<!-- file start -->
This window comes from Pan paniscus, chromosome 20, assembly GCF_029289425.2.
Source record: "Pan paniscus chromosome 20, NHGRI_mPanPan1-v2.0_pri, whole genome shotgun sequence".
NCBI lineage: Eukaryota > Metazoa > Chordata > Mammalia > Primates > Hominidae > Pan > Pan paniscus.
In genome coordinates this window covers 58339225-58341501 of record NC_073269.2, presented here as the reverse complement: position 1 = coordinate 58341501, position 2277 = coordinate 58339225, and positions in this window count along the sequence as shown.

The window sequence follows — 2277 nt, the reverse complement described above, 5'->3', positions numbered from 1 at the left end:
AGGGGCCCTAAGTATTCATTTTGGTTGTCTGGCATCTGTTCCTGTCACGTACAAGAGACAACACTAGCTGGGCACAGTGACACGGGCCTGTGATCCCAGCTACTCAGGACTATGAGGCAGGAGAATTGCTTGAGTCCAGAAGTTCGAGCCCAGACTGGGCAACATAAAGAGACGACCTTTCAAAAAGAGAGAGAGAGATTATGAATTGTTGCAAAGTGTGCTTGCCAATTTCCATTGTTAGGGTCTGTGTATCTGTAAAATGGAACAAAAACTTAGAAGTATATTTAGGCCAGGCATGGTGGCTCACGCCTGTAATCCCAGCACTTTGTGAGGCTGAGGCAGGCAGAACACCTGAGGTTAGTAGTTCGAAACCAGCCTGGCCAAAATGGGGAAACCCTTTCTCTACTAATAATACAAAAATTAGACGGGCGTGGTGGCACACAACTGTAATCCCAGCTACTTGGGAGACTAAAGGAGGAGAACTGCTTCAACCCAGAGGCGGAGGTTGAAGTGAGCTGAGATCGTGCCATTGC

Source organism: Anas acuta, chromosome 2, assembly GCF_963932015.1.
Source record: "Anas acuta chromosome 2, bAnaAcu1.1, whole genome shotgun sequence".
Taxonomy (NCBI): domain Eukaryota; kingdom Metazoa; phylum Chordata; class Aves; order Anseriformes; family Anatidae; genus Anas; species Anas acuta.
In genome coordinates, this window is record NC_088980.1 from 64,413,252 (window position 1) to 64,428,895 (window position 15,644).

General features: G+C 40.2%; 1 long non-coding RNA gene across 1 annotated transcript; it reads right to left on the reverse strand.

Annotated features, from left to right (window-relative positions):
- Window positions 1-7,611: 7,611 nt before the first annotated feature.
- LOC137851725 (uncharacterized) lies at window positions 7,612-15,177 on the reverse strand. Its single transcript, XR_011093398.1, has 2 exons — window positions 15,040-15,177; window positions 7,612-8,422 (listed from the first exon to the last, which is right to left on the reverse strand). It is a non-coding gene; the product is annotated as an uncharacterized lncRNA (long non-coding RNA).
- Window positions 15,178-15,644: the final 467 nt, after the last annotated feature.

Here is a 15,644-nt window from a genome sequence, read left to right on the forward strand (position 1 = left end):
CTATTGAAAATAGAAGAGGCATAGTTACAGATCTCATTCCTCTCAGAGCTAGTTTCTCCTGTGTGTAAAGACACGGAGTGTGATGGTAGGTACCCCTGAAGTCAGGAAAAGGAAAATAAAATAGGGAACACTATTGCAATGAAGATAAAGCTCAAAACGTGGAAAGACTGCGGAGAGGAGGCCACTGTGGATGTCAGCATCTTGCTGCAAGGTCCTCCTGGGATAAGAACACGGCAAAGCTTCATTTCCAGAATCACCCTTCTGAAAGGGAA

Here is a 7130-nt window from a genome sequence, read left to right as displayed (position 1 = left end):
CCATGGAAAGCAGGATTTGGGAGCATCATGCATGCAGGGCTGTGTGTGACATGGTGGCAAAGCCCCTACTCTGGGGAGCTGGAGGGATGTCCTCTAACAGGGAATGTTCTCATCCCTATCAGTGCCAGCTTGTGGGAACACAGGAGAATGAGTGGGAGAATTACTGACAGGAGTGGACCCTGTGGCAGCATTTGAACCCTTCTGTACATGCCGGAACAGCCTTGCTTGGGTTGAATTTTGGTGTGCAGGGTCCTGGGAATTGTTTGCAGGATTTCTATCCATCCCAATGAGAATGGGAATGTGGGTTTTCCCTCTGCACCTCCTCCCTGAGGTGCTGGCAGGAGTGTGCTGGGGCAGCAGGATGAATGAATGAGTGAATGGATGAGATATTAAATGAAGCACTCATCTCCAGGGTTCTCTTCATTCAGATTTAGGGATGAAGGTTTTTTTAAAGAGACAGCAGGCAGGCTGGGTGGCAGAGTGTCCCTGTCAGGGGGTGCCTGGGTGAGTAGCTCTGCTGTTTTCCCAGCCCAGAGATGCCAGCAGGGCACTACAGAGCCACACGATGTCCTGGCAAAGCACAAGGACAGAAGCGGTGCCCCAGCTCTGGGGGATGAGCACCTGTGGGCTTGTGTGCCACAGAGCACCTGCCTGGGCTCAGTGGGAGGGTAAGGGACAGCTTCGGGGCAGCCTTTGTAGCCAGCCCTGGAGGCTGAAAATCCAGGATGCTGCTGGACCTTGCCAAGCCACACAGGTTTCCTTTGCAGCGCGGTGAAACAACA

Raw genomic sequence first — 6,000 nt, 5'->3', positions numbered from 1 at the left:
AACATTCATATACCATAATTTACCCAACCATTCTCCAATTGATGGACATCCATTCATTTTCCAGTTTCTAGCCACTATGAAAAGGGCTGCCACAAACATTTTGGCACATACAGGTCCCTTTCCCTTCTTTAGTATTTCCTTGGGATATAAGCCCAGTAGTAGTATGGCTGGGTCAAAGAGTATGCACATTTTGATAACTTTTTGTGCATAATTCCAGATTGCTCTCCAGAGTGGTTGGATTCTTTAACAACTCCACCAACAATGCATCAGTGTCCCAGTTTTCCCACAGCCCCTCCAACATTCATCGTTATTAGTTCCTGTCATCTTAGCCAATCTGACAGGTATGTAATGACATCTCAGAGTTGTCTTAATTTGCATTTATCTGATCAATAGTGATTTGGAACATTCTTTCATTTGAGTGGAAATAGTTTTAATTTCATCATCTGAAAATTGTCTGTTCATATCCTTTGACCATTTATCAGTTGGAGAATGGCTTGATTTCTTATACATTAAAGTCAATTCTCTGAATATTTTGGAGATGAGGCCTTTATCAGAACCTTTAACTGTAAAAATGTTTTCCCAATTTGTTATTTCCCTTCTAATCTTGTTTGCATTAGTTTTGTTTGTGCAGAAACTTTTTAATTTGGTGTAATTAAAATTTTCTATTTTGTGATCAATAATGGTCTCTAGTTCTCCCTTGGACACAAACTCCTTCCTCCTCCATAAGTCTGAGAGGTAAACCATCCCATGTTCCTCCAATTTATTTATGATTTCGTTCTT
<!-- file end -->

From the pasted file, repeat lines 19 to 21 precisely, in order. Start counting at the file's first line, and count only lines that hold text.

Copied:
CCATGGAAAGCAGGATTTGGGAGCATCATGCATGCAGGGCTGTGTGTGACATGGTGGCAAAGCCCCTACTCTGGGGAGCTGGAGGGATGTCCTCTAACAGGGAATGTTCTCATCCCTATCAGTGCCAGCTTGTGGGAACACAGGAGAATGAGTGGGAGAATTACTGACAGGAGTGGACCCTGTGGCAGCATTTGAACCCTTCTGTACATGCCGGAACAGCCTTGCTTGGGTTGAATTTTGGTGTGCAGGGTCCTGGGAATTGTTTGCAGGATTTCTATCCATCCCAATGAGAATGGGAATGTGGGTTTTCCCTCTGCACCTCCTCCCTGAGGTGCTGGCAGGAGTGTGCTGGGGCAGCAGGATGAATGAATGAGTGAATGGATGAGATATTAAATGAAGCACTCATCTCCAGGGTTCTCTTCATTCAGATTTAGGGATGAAGGTTTTTTTAAAGAGACAGCAGGCAGGCTGGGTGGCAGAGTGTCCCTGTCAGGGGGTGCCTGGGTGAGTAGCTCTGCTGTTTTCCCAGCCCAGAGATGCCAGCAGGGCACTACAGAGCCACACGATGTCCTGGCAAAGCACAAGGACAGAAGCGGTGCCCCAGCTCTGGGGGATGAGCACCTGTGGGCTTGTGTGCCACAGAGCACCTGCCTGGGCTCAGTGGGAGGGTAAGGGACAGCTTCGGGGCAGCCTTTGTAGCCAGCCCTGGAGGCTGAAAATCCAGGATGCTGCTGGACCTTGCCAAGCCACACAGGTTTCCTTTGCAGCGCGGTGAAACAACA

Raw genomic sequence first — 6,000 nt, 5'->3', positions numbered from 1 at the left:
AACATTCATATACCATAATTTACCCAACCATTCTCCAATTGATGGACATCCATTCATTTTCCAGTTTCTAGCCACTATGAAAAGGGCTGCCACAAACATTTTGGCACATACAGGTCCCTTTCCCTTCTTTAGTATTTCCTTGGGATATAAGCCCAGTAGTAGTATGGCTGGGTCAAAGAGTATGCACATTTTGATAACTTTTTGTGCATAATTCCAGATTGCTCTCCAGAGTGGTTGGATTCTTTAACAACTCCACCAACAATGCATCAGTGTCCCAGTTTTCCCACAGCCCCTCCAACATTCATCGTTATTAGTTCCTGTCATCTTAGCCAATCTGACAGGTATGTAATGACATCTCAGAGTTGTCTTAATTTGCATTTATCTGATCAATAGTGATTTGGAACATTCTTTCATTTGAGTGGAAATAGTTTTAATTTCATCATCTGAAAATTGTCTGTTCATATCCTTTGACCATTTATCAGTTGGAGAATGGCTTGATTTCTTATACATTAAAGTCAATTCTCTGAATATTTTGGAGATGAGGCCTTTATCAGAACCTTTAACTGTAAAAATGTTTTCCCAATTTGTTATTTCCCTTCTAATCTTGTTTGCATTAGTTTTGTTTGTGCAGAAACTTTTTAATTTGGTGTAATTAAAATTTTCTATTTTGTGATCAATAATGGTCTCTAGTTCTCCCTTGGACACAAACTCCTTCCTCCTCCATAAGTCTGAGAGGTAAACCATCCCATGTTCCTCCAATTTATTTATGATTTCGTTCTT